Water (or another liquid) in the wrong place can be a serious problem for any company. Electronics and water don’t mix well at all. Liquid chemicals getting where they shouldn’t be can be a major safety hazard.
A leak-detecting sensor can be a critical tool for companies that want to protect their facilities and workers against damage or injury. Having an early warning system in place can help minimize problems before they become catastrophic or expensive.
How A Liquid Detector Works
Packet Power's spot leak detecting sensors can detect the presence of as little as 1 mm (1/32 of an inch) of water or other conductive fluids and send an alert to facility managers or automatically feed the information via secure wireless transmission to a building management system (BMS).
The leak sensors attach to environmental monitors by wire, which are customized for your facility and can be up to 15 meters (49 feet) long. The sensors can be placed in small, hard to observe spaces. They mount horizontally and can be adjusted from their minimum detection height of 1 mm up to 13 mm (17/32 of an inch). This gives facility managers flexibility to customize their probes for the exact type of monitoring they need.
Where Spot Leak Detectors Are Helpful
Leak detection sensors can help prevent or identify issues in a variety of industries and applications, including some of the following examples:
Maintaining temperatures and humidity levels is important in many businesses, and often an HVAC system will include a condensation drip pan. Placing a spot sensor in a drip pan can give you early warning that your system is not operating as intended. The same holds true anywhere you are operating compressors for refrigeration.
Whether you’ve got a server closet, server room, or server farm you need to be 100% sure your valuable IT equipment is kept dry. Pairing a spot leak detector with other environmental sensors for humidity and temperature ensures you are maintaining conditions that will allow your servers, network switches, and other gear to run most efficiently. Data center managers often install leak detectors under raised floors.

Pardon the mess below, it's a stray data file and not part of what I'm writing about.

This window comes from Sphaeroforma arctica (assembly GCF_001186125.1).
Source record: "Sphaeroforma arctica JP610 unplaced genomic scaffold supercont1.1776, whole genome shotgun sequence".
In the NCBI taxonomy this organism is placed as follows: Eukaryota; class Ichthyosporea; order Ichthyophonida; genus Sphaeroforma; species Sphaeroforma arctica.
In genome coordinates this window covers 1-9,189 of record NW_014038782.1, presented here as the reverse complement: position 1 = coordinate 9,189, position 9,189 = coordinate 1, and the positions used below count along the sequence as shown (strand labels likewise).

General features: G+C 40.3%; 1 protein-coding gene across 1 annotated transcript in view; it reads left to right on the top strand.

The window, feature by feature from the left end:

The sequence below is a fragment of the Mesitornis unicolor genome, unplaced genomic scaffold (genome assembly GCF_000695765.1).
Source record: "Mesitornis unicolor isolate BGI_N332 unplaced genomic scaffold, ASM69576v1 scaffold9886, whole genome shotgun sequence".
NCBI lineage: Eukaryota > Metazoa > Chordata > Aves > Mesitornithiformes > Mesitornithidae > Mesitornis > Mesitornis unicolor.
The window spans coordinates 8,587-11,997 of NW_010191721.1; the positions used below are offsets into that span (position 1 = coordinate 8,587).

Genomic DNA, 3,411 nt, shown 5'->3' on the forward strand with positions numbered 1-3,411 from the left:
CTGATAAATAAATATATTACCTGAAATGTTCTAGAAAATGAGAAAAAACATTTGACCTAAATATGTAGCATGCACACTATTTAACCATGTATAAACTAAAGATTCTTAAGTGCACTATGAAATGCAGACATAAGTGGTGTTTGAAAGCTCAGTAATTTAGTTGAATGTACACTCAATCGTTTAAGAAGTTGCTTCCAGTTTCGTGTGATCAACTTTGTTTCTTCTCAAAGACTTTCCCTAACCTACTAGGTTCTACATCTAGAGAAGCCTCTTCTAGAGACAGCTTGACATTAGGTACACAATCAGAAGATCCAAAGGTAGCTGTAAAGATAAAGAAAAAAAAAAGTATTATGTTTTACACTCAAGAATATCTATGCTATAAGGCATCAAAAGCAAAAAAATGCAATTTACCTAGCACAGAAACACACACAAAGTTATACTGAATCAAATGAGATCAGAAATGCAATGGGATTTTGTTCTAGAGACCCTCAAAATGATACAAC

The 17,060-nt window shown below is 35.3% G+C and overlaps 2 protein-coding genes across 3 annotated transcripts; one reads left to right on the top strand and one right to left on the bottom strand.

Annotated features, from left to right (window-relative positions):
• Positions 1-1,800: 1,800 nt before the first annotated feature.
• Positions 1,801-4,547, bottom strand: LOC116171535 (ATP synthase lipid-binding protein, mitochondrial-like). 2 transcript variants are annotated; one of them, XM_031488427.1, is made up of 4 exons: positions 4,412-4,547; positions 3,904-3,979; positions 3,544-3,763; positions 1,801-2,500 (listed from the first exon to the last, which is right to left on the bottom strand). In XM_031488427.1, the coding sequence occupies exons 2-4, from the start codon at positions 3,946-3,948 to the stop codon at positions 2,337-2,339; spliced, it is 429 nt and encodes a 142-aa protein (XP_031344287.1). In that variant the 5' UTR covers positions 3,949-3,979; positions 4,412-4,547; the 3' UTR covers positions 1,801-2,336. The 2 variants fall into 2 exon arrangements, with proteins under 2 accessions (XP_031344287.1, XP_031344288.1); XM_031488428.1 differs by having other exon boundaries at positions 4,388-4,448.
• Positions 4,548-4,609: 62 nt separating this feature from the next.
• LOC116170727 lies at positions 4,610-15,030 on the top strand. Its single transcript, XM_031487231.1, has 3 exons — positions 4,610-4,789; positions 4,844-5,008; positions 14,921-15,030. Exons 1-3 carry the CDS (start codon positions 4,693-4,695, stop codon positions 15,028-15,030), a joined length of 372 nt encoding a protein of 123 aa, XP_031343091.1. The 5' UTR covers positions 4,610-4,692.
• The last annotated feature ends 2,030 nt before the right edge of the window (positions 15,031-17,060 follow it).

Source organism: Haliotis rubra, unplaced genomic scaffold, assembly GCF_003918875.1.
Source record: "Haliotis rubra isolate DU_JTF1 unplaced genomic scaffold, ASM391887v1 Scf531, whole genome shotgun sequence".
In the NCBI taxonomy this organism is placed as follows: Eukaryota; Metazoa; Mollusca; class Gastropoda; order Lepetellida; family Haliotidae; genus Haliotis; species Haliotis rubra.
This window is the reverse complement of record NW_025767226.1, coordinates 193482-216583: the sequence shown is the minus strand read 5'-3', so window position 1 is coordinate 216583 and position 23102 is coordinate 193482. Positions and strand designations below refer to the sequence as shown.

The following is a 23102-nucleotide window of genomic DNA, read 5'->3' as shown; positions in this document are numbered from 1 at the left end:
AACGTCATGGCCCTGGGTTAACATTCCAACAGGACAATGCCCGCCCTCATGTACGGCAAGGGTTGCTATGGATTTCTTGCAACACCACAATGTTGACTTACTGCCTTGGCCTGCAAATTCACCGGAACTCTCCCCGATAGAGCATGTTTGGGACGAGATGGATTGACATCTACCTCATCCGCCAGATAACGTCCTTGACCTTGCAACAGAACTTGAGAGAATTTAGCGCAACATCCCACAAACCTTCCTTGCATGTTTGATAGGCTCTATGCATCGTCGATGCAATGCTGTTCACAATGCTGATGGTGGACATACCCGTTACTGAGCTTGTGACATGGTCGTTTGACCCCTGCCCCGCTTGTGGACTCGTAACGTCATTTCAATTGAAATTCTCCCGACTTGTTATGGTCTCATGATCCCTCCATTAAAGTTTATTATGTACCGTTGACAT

Fuel pipelines and water lines don’t last forever. Placing sensors in key locations, at terminals and junctions for instance, can alert you if leaks are happening. This applies to machinery that require these waterlines as well, including commercial dishwashers and washing machines.
Leaks in a water tank can lead to a deluge if not caught early. Placing a sensor next to a water heater can give you peace of mind that your tank is not near failure.
Fire Suppression Systems
A sprinkler can save a building in a fire or cause expensive damage if it goes off accidentally at the wrong time. In cold weather areas these systems can freeze and pipes can burst. A good backup is to have a sensor in a space where damage from water would be significant if not caught early–think museums, libraries, or any space storing sensitive items.
Warehouses and Remote Buildings
Spaces and buildings used for storage that don’t get a lot of regular traffic in and out of them can be remotely monitored for the presence of water with spot leak detectors. This can tell you if a pipe has burst or a roof has developed a leak without someone having to visually inspect the space.
Sump Pumps and Floor Drains
Sometimes, the equipment keeping your floor dry seems to run nonstop. Placing sensors around sump pumps can help detect leaks or pump failures, alerting you to initial problems before you find yourself with a flooded facility. Likewise, sensors around floor drains can detect any backups immediately, helping you contain the spread of unwanted liquids.
Packet Power’s leak detection sensors transmit data through a secure wireless network. They are used in many different types of facilities where immediate knowledge of the presence of liquid is vital.
If you have questions about the capabilities of Packet Power’s spot leak detectors, please reach out to our team and we’d be happy to answer them.